Great Neck man sentenced to 57 months in prison in rare metals scheme

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A Great Neck man, who falsely claimed he was a partner of television financial commentator Jim Cramer, was sentenced to 57 months in prison Thursday for cheating victims nationwide out of $2.2 million by claiming he was buying rare metals such as palladium for them as long-term investments, officials said.

Amner Borukhov, 34, was also ordered to repay the almost 70 investors in the scheme, serve three years of supervised release, and was barred from ever working in the investment or financial services industry by U.S. District Judge Sandra Feuerstein in federal court in Central Islip.

Borukhov operated a supposed precious metals investment company in Great Neck, Gold Bullion Enterprises, that had no relationship with Cramer, and did not purchase any precious metal, Eastern District federal prosecutor Christopher Caffarone said in court papers and in court. From 2009 to 2011, instead of purchasing metals, Borukhov lived luxuriously on the investors' money, the prosecutor said. Palladium is most commonly used in catalytic converters in automobiles.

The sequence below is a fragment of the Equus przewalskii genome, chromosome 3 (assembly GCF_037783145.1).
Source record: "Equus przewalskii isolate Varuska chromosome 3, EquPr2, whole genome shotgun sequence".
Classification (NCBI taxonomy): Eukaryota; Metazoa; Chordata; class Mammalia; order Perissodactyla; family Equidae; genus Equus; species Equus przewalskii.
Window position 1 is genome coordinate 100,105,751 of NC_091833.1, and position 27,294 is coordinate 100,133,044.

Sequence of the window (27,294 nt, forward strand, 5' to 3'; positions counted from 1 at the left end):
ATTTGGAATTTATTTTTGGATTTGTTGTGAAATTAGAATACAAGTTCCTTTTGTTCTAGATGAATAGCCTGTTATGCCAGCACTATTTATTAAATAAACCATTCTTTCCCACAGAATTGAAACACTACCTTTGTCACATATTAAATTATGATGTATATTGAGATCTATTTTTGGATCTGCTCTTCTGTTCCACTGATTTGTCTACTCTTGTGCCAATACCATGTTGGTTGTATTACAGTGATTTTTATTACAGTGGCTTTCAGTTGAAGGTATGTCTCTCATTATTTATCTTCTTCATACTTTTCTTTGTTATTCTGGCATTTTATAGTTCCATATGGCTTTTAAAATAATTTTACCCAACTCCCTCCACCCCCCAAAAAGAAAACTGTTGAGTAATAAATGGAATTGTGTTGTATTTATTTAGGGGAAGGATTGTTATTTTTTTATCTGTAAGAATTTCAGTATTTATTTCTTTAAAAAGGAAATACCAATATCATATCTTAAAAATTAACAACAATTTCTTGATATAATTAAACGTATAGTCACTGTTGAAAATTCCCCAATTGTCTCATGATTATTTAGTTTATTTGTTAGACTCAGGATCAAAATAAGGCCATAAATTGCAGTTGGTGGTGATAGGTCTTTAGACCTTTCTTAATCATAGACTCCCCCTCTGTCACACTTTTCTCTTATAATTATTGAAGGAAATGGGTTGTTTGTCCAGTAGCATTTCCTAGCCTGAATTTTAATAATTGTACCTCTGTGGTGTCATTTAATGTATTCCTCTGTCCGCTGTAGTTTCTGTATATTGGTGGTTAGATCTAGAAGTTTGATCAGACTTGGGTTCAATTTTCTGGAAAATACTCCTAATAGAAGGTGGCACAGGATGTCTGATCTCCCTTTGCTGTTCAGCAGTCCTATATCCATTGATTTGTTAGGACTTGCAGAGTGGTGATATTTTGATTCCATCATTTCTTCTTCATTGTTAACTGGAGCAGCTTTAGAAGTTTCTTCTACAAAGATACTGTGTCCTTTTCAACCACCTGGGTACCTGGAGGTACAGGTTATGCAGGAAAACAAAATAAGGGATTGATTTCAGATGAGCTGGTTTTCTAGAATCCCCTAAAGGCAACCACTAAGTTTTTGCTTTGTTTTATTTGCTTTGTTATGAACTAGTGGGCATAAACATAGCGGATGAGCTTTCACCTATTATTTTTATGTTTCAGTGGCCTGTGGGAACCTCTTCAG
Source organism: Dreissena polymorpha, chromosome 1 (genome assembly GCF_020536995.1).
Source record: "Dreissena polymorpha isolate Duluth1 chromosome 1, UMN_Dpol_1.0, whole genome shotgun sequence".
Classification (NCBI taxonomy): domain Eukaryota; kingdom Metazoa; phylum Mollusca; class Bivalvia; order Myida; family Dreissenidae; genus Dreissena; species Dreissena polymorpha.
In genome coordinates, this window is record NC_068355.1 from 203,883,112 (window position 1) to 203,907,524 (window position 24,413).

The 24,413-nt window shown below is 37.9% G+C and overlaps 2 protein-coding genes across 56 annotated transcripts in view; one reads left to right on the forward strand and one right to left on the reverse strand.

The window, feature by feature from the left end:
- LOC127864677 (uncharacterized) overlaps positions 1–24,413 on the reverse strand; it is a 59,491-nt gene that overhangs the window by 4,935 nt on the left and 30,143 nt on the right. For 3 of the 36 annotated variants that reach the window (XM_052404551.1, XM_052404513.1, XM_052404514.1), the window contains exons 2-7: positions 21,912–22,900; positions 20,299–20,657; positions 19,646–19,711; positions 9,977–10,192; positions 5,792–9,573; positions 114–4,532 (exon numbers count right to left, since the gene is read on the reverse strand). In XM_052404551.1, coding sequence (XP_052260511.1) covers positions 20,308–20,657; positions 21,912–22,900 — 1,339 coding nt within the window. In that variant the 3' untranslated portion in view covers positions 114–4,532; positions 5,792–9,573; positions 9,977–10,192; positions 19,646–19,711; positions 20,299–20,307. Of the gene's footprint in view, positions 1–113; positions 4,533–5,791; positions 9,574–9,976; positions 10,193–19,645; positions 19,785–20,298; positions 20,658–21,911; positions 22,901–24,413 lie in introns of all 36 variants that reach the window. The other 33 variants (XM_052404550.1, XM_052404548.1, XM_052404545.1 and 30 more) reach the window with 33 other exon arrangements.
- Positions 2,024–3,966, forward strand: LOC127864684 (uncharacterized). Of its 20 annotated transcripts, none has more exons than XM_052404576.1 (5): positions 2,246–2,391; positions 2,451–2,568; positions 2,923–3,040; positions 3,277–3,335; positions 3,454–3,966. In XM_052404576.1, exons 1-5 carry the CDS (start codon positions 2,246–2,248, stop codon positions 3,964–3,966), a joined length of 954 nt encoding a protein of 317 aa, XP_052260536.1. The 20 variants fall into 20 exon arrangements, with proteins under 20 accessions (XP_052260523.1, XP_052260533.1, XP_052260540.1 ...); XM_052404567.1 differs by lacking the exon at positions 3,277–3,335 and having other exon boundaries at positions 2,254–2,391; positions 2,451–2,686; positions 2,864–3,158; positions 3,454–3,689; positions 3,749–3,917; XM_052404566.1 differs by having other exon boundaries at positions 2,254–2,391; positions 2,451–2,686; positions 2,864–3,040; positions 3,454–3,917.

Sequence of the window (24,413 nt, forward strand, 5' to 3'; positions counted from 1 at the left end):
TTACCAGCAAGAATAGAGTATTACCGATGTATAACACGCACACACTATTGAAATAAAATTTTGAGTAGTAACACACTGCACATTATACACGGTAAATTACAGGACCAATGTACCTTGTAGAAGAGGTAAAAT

Borukhov would call potential targets, representing himself as Cramer's partner, prosecutors said. Cramer, a former stockbroker and Wall Street commentator, is the host of CNBC's show "Mad Money."

Before he was sentenced, Borukhov said, "I'd like . . . to acknowledge that what I did was wrong and I'd like to apologize to the court . . . to all the clients that were involved."

Afterward his attorney, Jacob Laufer, of Manhattan, said of his client, "He is on his way to being rehabilitated, and hopefully he will have a good life." Caffarone declined to comment.

In 2011, when Borukhov found that the FBI was investigating his operation, he fled to Morocco, because it did not have an extradition treaty with the United States, Caffarone said.

However, Moroccan authorities eventually arrested Borukhov, based on a request by the United States, after he applied for a permit to open a business in that country, according to officials.

Borukhov was extradited to the United States earlier this year after he spent 8 months in a Moroccan prison, officials said.

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U.S. Attorney Loretta Lynch in a statement thanked Moroccan authorities for their help in the case.

Borukhov's younger brother Markiel, 30, of Brooklyn, who had a lesser role in the scheme, was sentenced to 24 months in prison in March, according to court records.

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